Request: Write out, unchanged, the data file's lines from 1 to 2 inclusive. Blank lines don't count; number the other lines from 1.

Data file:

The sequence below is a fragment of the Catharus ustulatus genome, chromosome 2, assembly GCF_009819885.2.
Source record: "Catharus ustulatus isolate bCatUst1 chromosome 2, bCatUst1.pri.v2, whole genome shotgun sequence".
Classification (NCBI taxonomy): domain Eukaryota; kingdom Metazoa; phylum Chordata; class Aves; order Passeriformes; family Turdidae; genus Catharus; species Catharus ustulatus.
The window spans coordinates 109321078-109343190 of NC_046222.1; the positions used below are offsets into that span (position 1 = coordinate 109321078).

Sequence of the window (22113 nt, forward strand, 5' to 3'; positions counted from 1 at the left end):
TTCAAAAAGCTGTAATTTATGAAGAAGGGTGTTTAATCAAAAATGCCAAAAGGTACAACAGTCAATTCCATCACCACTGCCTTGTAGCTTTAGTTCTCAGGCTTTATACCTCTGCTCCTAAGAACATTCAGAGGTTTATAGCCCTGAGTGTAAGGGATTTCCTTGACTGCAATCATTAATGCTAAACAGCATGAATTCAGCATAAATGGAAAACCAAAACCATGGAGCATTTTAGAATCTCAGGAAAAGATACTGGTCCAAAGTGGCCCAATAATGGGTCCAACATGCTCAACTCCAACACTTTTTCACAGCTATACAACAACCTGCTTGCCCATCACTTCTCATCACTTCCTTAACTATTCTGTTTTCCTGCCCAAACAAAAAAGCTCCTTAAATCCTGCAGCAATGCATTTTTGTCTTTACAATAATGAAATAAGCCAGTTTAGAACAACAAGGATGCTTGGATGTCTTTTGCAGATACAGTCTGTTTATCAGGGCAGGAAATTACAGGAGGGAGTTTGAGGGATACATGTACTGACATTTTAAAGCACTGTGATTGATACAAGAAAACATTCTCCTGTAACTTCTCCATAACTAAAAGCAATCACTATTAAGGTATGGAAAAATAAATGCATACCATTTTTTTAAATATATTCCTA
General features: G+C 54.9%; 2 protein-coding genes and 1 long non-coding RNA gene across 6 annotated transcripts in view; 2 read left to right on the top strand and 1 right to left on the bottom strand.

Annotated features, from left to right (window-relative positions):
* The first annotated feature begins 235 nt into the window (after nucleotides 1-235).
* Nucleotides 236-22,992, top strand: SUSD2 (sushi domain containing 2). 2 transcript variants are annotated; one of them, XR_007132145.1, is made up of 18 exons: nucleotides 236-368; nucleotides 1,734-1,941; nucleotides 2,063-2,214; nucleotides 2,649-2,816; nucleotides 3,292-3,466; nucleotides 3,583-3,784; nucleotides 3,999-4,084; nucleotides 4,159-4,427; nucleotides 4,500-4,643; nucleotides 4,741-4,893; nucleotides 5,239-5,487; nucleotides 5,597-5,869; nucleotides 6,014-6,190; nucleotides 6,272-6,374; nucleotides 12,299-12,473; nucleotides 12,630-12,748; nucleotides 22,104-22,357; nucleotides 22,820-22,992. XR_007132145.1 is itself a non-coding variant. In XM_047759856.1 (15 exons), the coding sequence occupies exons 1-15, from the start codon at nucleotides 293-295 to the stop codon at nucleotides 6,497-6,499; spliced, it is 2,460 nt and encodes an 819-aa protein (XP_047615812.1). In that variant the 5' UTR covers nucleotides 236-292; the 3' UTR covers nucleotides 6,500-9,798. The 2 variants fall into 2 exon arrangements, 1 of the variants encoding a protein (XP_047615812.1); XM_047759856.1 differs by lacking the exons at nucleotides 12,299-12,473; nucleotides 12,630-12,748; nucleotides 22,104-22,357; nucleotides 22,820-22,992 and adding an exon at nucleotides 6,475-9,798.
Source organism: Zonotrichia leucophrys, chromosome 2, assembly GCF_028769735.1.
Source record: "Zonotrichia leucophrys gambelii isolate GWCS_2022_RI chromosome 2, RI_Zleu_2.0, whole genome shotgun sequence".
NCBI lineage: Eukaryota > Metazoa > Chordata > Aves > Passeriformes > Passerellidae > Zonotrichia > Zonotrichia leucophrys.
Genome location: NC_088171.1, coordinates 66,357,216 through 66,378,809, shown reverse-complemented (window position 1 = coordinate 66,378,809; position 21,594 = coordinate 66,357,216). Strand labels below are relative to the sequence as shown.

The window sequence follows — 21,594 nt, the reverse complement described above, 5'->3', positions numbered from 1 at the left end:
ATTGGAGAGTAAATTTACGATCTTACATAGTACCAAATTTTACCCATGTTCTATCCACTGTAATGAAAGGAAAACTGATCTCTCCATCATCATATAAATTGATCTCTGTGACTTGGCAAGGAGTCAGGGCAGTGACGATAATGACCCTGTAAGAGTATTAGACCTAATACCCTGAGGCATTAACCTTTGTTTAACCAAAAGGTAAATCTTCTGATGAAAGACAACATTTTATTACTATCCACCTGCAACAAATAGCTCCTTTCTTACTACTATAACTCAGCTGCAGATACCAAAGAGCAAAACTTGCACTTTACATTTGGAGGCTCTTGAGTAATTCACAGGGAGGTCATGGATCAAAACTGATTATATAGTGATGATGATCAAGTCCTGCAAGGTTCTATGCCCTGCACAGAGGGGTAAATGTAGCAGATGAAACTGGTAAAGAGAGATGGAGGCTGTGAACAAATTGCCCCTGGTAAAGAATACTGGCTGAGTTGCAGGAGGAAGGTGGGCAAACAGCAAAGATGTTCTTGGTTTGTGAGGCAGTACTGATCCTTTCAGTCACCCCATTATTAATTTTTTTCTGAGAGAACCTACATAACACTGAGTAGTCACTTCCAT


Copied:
The sequence below is a fragment of the Catharus ustulatus genome, chromosome 2, assembly GCF_009819885.2.
Source record: "Catharus ustulatus isolate bCatUst1 chromosome 2, bCatUst1.pri.v2, whole genome shotgun sequence".